Table of Contents
What is Charcot Foot?
How Charcot Foot Develops
With Charcot foot, minor fractures can lead to major problems if not treated early.
Acute Charcot foot begins when repeated small fractures are not felt. At first, there may be no visible signs of Charcot. If you keep walking on your foot, fractures become worse. Your foot may feel hot and appear red and swollen.
Fractures begin to heal as Charcot foot progresses. But pressure from your body weight keeps bones from mending smoothly. Continued walking can cause new fractures. Your foot may still be red and swollen.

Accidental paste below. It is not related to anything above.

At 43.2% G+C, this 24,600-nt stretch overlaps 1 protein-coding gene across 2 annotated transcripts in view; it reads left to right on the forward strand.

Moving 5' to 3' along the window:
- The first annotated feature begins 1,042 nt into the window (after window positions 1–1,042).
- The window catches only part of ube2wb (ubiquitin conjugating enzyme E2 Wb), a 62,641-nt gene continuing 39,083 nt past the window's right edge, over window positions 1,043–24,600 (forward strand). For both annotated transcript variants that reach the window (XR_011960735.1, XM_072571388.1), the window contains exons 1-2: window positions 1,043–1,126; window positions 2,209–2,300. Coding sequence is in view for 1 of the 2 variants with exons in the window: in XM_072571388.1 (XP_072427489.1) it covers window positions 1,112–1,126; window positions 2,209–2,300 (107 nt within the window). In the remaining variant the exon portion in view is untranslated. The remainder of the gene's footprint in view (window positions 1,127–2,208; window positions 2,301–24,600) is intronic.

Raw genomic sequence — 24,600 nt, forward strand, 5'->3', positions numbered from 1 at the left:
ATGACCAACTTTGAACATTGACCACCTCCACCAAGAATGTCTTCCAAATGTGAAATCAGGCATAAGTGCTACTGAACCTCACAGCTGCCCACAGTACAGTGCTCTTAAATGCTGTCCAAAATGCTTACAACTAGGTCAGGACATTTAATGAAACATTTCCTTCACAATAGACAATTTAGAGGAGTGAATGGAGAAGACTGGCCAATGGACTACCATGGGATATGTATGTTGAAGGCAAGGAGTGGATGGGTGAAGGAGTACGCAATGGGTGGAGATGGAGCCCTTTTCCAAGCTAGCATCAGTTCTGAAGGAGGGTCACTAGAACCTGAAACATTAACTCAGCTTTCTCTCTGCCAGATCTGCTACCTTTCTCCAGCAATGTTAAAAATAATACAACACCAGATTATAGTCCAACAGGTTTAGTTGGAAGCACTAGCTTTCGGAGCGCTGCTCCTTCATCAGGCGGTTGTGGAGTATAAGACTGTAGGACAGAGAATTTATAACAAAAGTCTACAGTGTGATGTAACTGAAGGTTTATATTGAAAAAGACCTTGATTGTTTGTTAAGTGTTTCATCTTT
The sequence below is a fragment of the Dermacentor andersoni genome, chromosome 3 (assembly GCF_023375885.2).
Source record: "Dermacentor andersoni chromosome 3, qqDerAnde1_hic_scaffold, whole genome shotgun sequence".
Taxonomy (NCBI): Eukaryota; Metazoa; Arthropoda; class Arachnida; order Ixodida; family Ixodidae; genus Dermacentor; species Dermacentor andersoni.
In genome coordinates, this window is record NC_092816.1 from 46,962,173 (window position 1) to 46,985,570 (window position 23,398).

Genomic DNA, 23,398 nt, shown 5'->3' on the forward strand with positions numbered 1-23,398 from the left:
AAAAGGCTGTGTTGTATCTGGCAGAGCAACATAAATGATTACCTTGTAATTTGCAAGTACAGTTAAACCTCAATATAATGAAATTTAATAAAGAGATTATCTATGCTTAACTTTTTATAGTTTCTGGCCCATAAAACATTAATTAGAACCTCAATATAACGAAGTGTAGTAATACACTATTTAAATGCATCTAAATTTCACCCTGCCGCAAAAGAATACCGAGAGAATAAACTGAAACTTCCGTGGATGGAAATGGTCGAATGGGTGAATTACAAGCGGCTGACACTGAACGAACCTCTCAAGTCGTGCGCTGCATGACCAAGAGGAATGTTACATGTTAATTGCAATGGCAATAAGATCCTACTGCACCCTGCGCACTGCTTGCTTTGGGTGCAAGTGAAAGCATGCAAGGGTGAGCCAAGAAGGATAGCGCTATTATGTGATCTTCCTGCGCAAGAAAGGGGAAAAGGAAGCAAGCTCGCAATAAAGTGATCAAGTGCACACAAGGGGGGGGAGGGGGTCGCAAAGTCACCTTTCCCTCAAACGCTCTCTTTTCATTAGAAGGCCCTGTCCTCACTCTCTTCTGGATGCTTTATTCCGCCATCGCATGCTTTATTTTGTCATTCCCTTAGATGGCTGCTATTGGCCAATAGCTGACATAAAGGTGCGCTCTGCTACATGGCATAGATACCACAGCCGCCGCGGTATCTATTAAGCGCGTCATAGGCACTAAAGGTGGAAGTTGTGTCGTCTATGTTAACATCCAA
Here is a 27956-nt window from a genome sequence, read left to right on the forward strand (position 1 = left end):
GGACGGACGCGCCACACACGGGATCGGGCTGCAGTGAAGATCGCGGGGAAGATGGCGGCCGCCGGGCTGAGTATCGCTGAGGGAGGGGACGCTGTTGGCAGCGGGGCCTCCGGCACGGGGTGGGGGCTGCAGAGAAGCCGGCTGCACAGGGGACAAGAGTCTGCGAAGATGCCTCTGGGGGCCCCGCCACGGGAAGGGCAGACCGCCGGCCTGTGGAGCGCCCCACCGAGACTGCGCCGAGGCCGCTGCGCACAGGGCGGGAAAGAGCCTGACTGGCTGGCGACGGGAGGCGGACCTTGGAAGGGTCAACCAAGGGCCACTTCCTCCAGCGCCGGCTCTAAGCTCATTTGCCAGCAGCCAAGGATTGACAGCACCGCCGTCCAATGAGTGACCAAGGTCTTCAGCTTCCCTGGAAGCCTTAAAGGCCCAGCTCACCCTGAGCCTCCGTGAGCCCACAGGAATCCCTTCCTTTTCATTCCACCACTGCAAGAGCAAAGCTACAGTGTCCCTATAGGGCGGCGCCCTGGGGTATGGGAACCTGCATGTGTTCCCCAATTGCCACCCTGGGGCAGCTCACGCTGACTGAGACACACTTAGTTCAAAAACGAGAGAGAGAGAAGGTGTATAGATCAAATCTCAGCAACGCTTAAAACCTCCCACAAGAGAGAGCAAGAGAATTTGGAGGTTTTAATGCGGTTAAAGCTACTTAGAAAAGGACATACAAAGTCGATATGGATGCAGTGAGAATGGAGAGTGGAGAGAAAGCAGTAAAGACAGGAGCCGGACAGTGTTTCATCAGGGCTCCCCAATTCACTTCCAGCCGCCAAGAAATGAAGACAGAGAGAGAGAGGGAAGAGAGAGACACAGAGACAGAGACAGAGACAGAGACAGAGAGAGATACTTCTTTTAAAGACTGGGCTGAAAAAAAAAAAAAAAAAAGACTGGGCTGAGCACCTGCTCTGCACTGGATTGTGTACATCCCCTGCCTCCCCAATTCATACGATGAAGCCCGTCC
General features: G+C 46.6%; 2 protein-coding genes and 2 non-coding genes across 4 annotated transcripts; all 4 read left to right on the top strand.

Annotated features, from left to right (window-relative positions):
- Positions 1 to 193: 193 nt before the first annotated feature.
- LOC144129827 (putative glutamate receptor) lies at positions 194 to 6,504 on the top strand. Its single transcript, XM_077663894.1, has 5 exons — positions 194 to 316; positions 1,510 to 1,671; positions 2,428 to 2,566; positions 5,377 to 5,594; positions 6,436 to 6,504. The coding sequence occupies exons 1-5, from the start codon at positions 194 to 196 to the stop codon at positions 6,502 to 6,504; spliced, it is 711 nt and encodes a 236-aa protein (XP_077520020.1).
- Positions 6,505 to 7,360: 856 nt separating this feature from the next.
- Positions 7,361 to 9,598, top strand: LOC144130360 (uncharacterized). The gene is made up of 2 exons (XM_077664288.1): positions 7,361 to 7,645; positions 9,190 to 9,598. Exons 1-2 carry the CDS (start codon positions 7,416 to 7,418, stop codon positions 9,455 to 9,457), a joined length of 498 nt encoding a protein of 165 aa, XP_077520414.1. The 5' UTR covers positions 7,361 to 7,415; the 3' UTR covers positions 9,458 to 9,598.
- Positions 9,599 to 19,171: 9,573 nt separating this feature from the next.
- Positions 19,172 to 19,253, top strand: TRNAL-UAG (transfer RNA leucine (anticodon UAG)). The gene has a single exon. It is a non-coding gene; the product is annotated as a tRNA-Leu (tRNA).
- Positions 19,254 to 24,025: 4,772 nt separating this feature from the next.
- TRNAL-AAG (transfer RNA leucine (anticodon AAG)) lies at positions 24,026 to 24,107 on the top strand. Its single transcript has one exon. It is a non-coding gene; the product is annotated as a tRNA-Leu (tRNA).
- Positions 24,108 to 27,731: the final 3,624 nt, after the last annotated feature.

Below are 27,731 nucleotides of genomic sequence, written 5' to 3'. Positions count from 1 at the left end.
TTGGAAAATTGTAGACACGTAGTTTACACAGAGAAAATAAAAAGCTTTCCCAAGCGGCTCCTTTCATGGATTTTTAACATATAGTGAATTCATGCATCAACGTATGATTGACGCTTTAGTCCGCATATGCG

Chronic Charcot foot is deformity resulting from poor bone healing. Shoes may not fit the deformed foot. Chafing from a poorly fitting shoe can cause ulcers (open sores). Ulcers may become infected. Severe infection may require amputation.
Treating Charcot Foot
While fractures are healing, it is crucial that you keep your weight off your foot. This is called non-weight-bearing. Your doctor may ask you not to walk at all. Or, he or she may prescribe a special device. Remember, you often don’t feel pain with Charcot foot. So even if you feel fine, stay off your foot until your doctor says it’s OK.